Buster, an 8 year old neutered male kitty, came to his family veterinarian after his owner noticed a few piles of vomit on the floor. Over the past few weeks, Buster had been straining to defecate in the litter box. After a physical exam, the vet explained that Buster had severe constipation. Doesn't sound like that big of a problem, right? Actually, this is an all-too-common problem in cats. It sometimes goes unnoticed or untreated, for months to sometimes years.
You may have noticed that most cats don’t drink much, and their stool is typically harder than dogs’. So it doesn’t take much for a cat to become constipated. Constipation occurs when a pet has difficulty passing stool, and does so in smaller amounts or less frequently than usual. [Editors note: Frequent constipation in cats can be caused by a defect when the muscles of the colon try and contract. Constipation can lead to megacolon if too much waste accumulates.]
Buster’s Doctor discussed the potential need for surgery in the future, but at this stage, it was reasonable to treat him with medications and diet. Buster’s veterinarian administered an enema that helped remove the fecal material under sedation. He sent him home with the following treatment:
- Lactulose (a stool softener)
- Cisapride (which stimulates intestinal muscles and helps with elimination)
- A diet enriched by fiber
Over the next few weeks Buster did well. For the most part, he had normal bowel movements, ate well, and except for the occasional hairball, had no more episodes of vomiting. Soon, Buster’s owners stopped paying close attention to his stool, and when the symptoms started to return they didn't notice right away.
His appetite decreased slightly, he began having more trouble producing a bowel movement, and he started hiding because his belly hurt. His coat was unkempt, as he stopped grooming. He became dehydrated. It wasn't until the vomiting returned that his owners realized that something was wrong. They brought him back to the vet.
Buster had now become “obstipated.” Obstipation occurs when defecation is extremely difficult or impossible.
Abdominal X-rays showed a very large amount of stool backed up in Buster’s colon. The colon was about the size of your forearm. Normally, it should be the size of your thumb, at the most.
At this stage, the colon was enlarged beyond the point of no return (megacolon). The muscles around the colon were so stretched that they were permanently damaged. Enemas and medications wouldn’t work anymore. After another discussion between Buster’s owner and the veterinarian, it was decided that surgery was the best option at this time. Otherwise, at this stage, the only humane alternative would be euthanasia.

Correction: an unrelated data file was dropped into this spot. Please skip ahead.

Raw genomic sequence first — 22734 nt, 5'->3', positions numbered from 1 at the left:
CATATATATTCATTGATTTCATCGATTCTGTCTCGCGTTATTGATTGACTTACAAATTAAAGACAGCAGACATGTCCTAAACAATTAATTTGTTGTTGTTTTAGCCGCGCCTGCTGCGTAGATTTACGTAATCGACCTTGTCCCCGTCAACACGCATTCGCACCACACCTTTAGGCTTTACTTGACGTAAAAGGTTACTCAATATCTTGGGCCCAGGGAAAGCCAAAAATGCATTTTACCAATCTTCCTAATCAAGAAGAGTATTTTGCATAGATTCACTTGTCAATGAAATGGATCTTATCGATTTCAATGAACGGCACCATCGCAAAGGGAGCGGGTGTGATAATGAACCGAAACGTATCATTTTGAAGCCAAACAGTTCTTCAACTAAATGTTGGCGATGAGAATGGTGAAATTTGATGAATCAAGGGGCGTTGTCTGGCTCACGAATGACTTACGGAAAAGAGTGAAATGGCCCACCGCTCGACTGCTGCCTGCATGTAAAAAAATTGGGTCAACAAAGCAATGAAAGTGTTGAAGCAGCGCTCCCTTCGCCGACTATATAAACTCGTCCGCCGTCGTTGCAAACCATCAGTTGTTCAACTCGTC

During surgery, most of the stretched colon was removed and its ends were reconnected. It’s a fairly technical surgery, but in experienced hands, we typically see great results. Affected cats go from months or years of misery, to comfort and happiness.
One important job of the colon is to absorb fluid, so Buster's owners were informed that he would likely have soft stool or diarrhea for a few weeks. Medications (lactulose and cisapride) were discontinued, and the fiber-rich diet was not needed either.
Two weeks later, skin stitches were removed. Surgery was successful and Buster did very well in the following weeks and months. The body, being the amazing machine it is, adapts over time and after a few weeks Buster began to have normal bowel movements again. He went on to live a happy and healthy life.
As a surgeon, my wish is that cat owners realize that surgery relieves cats affected with megacolon very nicely in the vast majority of cases. And I wish this life-altering surgery were done sooner in the course of the disease. Often times, for reasons that I just cannot understand, many cat owners are in complete denial about their cat’s condition and suffering. Earlier intervention would avoid a lot of pain and misery for these cats. With surgery, they can be comfortable and happy again.
If you have any questions or concerns, you should always visit or call your veterinarian -- they are your best resource to ensure the health and well-being of your pets.